Tollbooth: This interest in NovCom, has that changed your idea on shelving the band? Do you think you might do more with it with this new interest from fans?
Carleklev: It's hard. The four of us came us here and I notice that the people actually like it, but I don't think there will be anymore in the future. It feels for me quite old, and it's something I've left behind.
Tollbooth: Then Sanctum is now your main interest artistically with music.
Carleklev: Yes, I think so, but it's almost the same thing there now. We live in different cities. Actually, the cellist, Marika is her name, is studying in Scotland now, so it's difficult to rehearse or record. I hope this won't force any problem because I really like Sanctum and what we have created so far with it.
Tollbooth: How would you describe the sound of Sanctum?
Carleklev: It's hard to tell because our main purpose with Sanctum is to do just what we want to do, so actually it could be just anything. But I feel that we have found a certain sound. I'm working right now for a new album and I think it's going to be more orchestral in its structure? The tunes are longer and like classic and modern orchestral music. But to describe it? I think it's harsh sounds together with the more beautiful and light sounds. I'm very attracted to combining these two elements to make the contrast bigger. But it's hard to say it's industrial. I think we are called an industrial band because our record label is an industrial record label. And I have noticed that here in the U.S. you have a different view on what's industrial compared to back in Europe. Here you can say that Circle of Dust is industrial, and we won't call it industrial.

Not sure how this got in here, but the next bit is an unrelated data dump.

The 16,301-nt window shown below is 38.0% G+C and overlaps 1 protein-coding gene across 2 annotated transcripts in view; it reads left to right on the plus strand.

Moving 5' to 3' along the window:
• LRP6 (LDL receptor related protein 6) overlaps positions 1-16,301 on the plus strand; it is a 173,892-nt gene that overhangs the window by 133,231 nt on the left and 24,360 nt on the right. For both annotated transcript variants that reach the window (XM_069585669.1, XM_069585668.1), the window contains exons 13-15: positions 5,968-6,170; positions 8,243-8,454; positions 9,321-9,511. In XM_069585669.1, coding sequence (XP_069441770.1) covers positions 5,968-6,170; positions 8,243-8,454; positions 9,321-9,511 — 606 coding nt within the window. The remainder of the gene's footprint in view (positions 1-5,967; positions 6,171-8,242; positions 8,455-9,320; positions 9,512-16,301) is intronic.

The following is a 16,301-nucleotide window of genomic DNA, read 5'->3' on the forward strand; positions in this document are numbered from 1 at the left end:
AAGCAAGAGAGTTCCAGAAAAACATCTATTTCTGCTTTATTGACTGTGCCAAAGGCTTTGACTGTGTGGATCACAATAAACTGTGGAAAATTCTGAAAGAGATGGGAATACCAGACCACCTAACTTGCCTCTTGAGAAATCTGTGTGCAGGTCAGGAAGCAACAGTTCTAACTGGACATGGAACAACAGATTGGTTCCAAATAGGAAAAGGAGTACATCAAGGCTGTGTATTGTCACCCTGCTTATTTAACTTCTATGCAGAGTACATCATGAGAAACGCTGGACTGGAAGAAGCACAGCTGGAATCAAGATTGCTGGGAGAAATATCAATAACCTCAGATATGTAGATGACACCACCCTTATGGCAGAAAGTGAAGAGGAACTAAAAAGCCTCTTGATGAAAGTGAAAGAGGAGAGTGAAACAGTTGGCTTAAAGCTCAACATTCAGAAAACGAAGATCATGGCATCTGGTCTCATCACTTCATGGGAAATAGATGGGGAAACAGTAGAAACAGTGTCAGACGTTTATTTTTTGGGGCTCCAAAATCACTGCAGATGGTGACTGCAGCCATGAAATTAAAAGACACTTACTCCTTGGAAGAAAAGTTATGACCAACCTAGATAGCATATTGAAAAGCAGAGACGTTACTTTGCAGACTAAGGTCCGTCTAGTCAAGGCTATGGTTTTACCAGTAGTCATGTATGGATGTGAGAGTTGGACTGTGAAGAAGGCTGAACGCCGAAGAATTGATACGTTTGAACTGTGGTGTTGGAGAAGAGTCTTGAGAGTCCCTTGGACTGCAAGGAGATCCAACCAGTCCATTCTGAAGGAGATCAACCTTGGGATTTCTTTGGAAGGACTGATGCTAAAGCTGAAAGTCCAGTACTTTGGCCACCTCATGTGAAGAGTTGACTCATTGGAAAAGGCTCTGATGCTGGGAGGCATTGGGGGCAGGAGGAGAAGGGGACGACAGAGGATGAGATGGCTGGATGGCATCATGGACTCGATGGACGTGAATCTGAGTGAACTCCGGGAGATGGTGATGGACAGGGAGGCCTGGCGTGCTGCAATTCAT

Tollbooth: So what would you call that?
Carleklev: Oh, more like electro with some guitar, but that's just a matter of classification.
Tollbooth: And you're moving either further away from that classification into something else?
Tollbooth: What is your third project?
Carleklev: Yes, I have many projects so we could go on forever. ParcaPace it's finished now. It's one tune 50 minutes long. I worked with it for two years, I think. The original idea is from an exhibition with a photographer. I made some soundscapes and music and one of the guys in Metal Destruction asked me if I shouldn't release that. I listened to it two years ago. I didn't feel quite ready, so I started to re-arrange and after a while it became something complete. This is the result. So, that's a project, and it's finished. Then I have a more dance-oriented project, like the last tune I taped over there, but I haven't released anything yet. It's under construction, you could say. I could go on forever.
Yes, I really like to work with other people, with other media. I've done a couple of dance performance music for this, and this spring I made a dance performance, That's not actually a project, but I tried to work that feel in as much as possible. Of course, it's so refreshing or great to work with other people and try to combine media.
Tollbooth: Where are you going from here, as far as new things? Working with other artist?